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This isn't the first time I've installed ubuntu. The first time I had ubuntu and w7 booting from the same drive (worked fine using conventional tricks). This time I am booting from a separate hard drive (not so good this time).

Now. I have w7 installed first on my main ssd. Then had ubuntu installed on a separate hard drive. After installing ubuntu 10.10, grub2 didn't show, so I went ahead did the conventional methods of recovering grub, as listed on this website: https://help.ubuntu.com/community/Grub2#Reinstalling%20from%20LiveCD

I tried both method 1 and method 2. No errors on both. I get something along the lines of "Installation complete. No Errors." Then I reboot. Loads straight to Windows, no grub menu

//My linux drive is sda5//My W7 is on sdb//

-I tried shift on bios, no good.

The only method that worked was using Super Grub2. I dont like the idea of putting in a cd to start linux every time.

My question is, are the conventional methods the wrong way to go, because ubuntu is installed on a separate hard drive? Also, note there are no errors when I do method 1 and method 2.

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2 Answers 2

up vote 1 down vote accepted

I never got in trouble by using these instructions:
https://wiki.ubuntu.com/Grub2#Recover

First of all, you must start your system from a live cd. Then

"METHOD 3 - CHROOT

This method of installation uses the chroot command to gain access to the broken system's files. Once the chroot command is issued, the LiveCD treats the broken system's / as its own. Commands run in a chroot environment will affect the broken systems filesystems and not those of the LiveCD.

1) Boot to the LiveCD Desktop (Ubuntu 9.10 or later). Please note that the Live CD must be the same as the system you are fixing - either 32-bit or 64-bit (if not then the chroot will fail).

2) Open a terminal (Applications > Accessories > Terminal).

3) Determine your normal system partition - (the switch is a lowercase "L")

sudo fdisk -l

If you aren't sure, run

df -Th  

Look for the correct disk size and ext3 or ext4 format.

4) Mount your normal system partition:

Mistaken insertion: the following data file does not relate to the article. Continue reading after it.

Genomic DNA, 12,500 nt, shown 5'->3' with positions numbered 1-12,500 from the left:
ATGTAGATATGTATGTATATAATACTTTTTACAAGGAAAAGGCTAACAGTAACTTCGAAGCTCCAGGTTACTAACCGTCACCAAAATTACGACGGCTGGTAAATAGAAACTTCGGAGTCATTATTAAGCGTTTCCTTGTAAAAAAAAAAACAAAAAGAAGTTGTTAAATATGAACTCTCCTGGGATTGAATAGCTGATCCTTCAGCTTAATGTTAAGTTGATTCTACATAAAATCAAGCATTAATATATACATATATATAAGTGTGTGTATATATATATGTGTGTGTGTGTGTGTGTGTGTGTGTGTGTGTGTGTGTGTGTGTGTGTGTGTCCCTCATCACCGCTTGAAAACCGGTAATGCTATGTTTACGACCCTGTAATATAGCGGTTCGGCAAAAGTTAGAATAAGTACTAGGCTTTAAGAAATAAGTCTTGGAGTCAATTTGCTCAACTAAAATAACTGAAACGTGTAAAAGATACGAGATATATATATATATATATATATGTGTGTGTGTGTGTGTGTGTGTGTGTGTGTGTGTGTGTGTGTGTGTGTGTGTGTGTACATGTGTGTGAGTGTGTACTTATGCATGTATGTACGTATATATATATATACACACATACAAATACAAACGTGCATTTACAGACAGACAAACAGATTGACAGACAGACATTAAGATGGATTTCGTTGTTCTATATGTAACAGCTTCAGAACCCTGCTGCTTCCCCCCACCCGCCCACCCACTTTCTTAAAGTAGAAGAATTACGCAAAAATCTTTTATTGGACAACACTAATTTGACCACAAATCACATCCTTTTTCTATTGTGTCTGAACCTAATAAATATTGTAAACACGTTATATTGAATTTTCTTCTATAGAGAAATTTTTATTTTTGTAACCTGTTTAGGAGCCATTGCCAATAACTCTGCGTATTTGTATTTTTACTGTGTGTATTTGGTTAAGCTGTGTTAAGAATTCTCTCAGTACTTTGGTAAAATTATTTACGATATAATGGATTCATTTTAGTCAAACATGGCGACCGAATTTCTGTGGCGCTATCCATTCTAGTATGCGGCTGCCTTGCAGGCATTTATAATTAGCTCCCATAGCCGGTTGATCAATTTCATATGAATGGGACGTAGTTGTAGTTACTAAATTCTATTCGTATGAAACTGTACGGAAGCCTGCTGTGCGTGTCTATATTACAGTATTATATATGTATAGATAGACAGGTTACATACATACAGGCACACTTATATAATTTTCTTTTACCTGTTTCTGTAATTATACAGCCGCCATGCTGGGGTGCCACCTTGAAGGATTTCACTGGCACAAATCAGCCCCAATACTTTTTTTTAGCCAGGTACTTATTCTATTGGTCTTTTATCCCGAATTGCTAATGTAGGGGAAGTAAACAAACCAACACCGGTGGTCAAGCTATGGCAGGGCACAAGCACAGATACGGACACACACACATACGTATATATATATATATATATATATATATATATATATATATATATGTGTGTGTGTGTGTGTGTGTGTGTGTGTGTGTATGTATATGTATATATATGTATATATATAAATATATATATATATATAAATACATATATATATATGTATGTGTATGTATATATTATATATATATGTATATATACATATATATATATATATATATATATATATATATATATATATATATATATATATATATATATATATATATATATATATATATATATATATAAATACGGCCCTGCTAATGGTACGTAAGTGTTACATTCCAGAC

Substitute the correct partition: sda1, sdb5, etc.

sudo mount /dev/sdXX /mnt  

Example: sudo mount /dev/sda1 /mnt

5) Only if you have a separate boot partition: sdYY is the /boot partition designation (for example sdb3)

sudo mount /dev/sdYY /mnt/boot 

6) Mount the critical virtual filesystems:

sudo mount --bind /dev  /mnt/dev
sudo mount --bind /dev/pts  /mnt/dev/pts
sudo mount --bind /proc /mnt/proc
sudo mount --bind /sys  /mnt/sys 

7) Chroot into your normal system device:

sudo chroot /mnt 

8) If there is no /boot/grub/grub.cfg or it's not correct, create one using

update-grub 

9) Reinstall GRUB 2:

Substitute the correct device - sda, sdb, etc. Do not specify a partition number.

grub-install /dev/sdX 

10) Verify the install (use the correct device, for example sda. Do not specify a partition):

sudo grub-install --recheck /dev/sdX 

11) Exit chroot: CTRL-D on keyboard

12) Unmount virtual filesystems:

sudo umount /mnt/dev/pts
sudo umount /mnt/dev
sudo umount /mnt/proc
sudo umount /mnt/sys 

13) If you mounted a separate /boot partition:

sudo umount /mnt/boot 

14) Unmount the LiveCD's /usr directory:

sudo umount /mnt/usr 

15) Unmount last device:

sudo umount /mnt 

16) Reboot.

sudo reboot 
"

share|improve this answer
    
Excellent answer. –  boehj Apr 28 '11 at 1:57
    
Thanks method 3 did solve the problem of getting grub2 to show. I also discovered that fdisk -l was incorrectly stating my harddrives. fdisk stated that my W7 drive was /dev/SDB, but when I checked grub.cfg, it was actually /dev/SDD. –  fair_data Apr 28 '11 at 5:38
    
I'm glad it work. I've never seen it fails ;-) –  desgua Apr 28 '11 at 12:16
    
Just a note, when executing step 10: sudo grub-install --recheck /dev/sdc Received mssg: "sudo: unable to resolve host ubuntu /usr/sbin/grub-setup: warn: Sector 33 is already in use by FlexNet; avoiding it. This software may cause boot or other problems in future. Please ask its authors not to store data in the boot track." Anyway it finishes with the usual: installation finished. No error reported. So I will try your solution till the end and get back with the final result. –  user73132 Jun 25 '12 at 12:59
    
Nop :( didnt work for me. Is there an "update-grub" missing? –  user73132 Jun 25 '12 at 13:20

On which drives did you install grub? Try to install grub to /dev/sda and also to /dev/sdb (and whatever drives you also have).
May it be possible that you installed it to /dev/sda5 or something like this? Or you installed it to /dev/sda and the bios boot-order prefers /dev/sdb with existing win-loader?

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I have only tried sda5 because that is the Linux drive. My sda drive was partitioned so it can be used on windows as well. And as for you second question. I do believe that sdb is the preferred boot-order. I suppose it would make sense to try it in sdb. Should I be trying sdb(the entire disk) or sdbX the partition of windows. There is also the 100meg recovery partition under sdb. –  fair_data Apr 26 '11 at 16:26
    
I tried both my partitioned linux drive, sda/sda5 and my w7 boot drive sdb/sdb2, no good. Goes straight to W7 at start up. So far the only method that seems to work is Super Grub2, which is annoying. –  fair_data Apr 27 '11 at 2:05

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